9. I'm with you! I hope the whole thing will go away soon. I'm sure there must already be underground movements we can join.

Bibliophile said...

Very good list. I agree with everything.

# 1: However much they make me want to scream, I resist the temptation to correct typos in books, for much the same reasons you describe.

# 8: If an author is going to include bad sex in a book, it had better be funny bad sex and not disgusting bad sex.

JaneGS said...

I'm with you on Vampires, except the original Bram Stocker version. I'm with Alexandra on bad metaphors--sometimes things are just like themselves and don't need to be compared to something else.

BTW, most of the corrections I've seen that others have "helpfully" made are actually incorrect!

I tend to really dislike footnotes to stuff I already know. Footnotes are tricky--how much should an author/editor assume the reader doesn't know? But I would rather Google something I don't know, then refer to the back of the book and find a reference to something that I already know.

Bev Hankins said...

Love your list! I have a thing about other people and library books too. Mine came out in dog-earing and highlighting--why the heck would you highlight or make notes in a book that wasn't yours and you wouldn't be able to refer to later? I'm pretty anti-vampires too. Especially the ones that sparkle.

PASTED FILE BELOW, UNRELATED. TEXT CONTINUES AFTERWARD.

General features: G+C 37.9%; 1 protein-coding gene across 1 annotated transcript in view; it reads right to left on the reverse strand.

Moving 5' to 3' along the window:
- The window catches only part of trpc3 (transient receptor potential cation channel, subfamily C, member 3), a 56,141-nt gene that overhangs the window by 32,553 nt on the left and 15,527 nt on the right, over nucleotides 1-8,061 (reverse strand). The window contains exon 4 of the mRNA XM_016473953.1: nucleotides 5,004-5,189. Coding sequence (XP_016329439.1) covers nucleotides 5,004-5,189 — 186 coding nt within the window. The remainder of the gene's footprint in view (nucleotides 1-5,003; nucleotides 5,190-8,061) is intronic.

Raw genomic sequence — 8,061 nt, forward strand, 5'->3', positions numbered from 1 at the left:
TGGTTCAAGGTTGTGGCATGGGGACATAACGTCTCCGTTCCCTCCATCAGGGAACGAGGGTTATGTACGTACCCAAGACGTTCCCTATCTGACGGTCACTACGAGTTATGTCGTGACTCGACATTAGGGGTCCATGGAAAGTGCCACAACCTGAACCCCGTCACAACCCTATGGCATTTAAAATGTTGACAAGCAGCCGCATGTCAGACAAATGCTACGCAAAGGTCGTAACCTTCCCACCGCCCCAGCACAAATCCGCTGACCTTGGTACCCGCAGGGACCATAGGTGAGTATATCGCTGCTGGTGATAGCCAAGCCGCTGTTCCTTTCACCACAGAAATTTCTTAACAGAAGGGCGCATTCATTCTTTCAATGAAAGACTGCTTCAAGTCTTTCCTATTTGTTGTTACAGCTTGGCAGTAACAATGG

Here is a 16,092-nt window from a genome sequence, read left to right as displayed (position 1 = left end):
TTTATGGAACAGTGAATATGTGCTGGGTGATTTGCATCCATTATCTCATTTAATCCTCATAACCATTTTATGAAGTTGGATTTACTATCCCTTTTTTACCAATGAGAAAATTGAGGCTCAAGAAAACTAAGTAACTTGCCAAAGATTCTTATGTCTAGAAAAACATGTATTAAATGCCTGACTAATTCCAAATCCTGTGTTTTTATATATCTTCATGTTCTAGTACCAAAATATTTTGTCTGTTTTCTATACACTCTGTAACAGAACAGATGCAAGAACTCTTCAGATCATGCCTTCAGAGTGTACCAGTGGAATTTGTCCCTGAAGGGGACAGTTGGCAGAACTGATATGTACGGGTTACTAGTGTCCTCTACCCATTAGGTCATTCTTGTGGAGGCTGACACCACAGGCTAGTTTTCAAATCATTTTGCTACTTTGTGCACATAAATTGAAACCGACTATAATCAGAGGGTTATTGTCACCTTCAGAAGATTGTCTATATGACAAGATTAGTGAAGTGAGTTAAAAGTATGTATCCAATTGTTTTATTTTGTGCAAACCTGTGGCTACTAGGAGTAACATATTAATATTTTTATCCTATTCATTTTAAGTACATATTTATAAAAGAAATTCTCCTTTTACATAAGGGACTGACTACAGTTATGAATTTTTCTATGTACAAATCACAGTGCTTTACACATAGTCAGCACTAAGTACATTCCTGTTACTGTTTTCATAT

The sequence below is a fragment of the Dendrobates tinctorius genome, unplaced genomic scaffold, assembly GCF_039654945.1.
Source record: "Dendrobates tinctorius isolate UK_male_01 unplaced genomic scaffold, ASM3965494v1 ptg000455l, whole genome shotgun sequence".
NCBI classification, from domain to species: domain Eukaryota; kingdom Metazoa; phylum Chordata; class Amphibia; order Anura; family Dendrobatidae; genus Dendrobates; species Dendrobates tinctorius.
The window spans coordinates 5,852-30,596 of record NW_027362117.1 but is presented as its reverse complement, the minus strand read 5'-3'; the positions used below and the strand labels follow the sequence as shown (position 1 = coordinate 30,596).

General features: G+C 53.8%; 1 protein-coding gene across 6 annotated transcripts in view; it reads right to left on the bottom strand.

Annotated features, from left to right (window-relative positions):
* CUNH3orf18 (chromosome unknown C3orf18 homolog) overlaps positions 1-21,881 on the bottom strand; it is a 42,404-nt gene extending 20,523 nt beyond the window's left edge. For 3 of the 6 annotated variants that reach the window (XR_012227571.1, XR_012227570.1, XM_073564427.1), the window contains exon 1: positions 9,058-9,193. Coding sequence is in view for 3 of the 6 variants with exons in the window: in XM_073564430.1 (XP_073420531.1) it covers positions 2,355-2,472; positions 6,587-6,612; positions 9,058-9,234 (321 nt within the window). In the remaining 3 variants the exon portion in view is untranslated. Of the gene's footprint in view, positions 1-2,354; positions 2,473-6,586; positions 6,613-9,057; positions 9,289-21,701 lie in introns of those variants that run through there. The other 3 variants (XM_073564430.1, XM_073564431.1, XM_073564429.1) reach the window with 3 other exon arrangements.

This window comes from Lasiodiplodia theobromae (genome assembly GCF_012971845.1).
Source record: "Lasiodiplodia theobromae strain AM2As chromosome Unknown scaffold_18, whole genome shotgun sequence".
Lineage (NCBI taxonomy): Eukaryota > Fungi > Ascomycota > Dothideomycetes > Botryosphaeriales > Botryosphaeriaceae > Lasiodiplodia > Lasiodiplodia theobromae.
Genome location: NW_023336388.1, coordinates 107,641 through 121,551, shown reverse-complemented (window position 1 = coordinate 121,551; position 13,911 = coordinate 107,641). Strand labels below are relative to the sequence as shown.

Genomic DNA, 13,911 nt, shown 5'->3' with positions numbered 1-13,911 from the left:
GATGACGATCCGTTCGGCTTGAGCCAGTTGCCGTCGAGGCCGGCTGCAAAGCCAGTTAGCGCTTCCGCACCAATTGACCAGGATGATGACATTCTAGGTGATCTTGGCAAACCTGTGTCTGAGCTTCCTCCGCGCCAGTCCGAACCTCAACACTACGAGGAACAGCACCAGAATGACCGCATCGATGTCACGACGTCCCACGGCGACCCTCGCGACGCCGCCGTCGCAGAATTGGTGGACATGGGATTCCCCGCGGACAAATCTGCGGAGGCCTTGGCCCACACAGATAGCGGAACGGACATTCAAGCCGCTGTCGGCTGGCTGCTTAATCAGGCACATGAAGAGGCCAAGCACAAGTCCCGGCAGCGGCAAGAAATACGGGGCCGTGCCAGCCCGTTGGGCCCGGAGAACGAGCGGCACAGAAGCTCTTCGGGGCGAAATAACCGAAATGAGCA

Jayme @ Horribly Bookish said...

Haha. Great list! Number 10 is so true--if a book has too much detail, I tend to skim and miss major plot points and have to reread. Ugh.

Sharon said...

Loved your list, you made me simle! I'm right ther with you on 7, 8, and 9! Wish I'd thought of them!

LBC said...

What makes celebrity autobiographies even more anger-producing is the kind of publishing deals they are getting. Why can Snookie or Sarah Palin get a million dollars for not writing a book, but real, hardworking and talented writers can't get paid.


Here is my list: http://hawthornescarlet.blogspot.com/2011/03/top-ten-tuesday-i-hate-that.html

BookBelle said...

High Five if you're sick of those dang vampires. Me too.

Heather said...

Literary snobbery made my list too. I hadn't thought about badly written sex scenes before, but you're right-if it reminds me of a porn script (not that I'm out there analyzing porn scripts, mind you), then I'm not interested.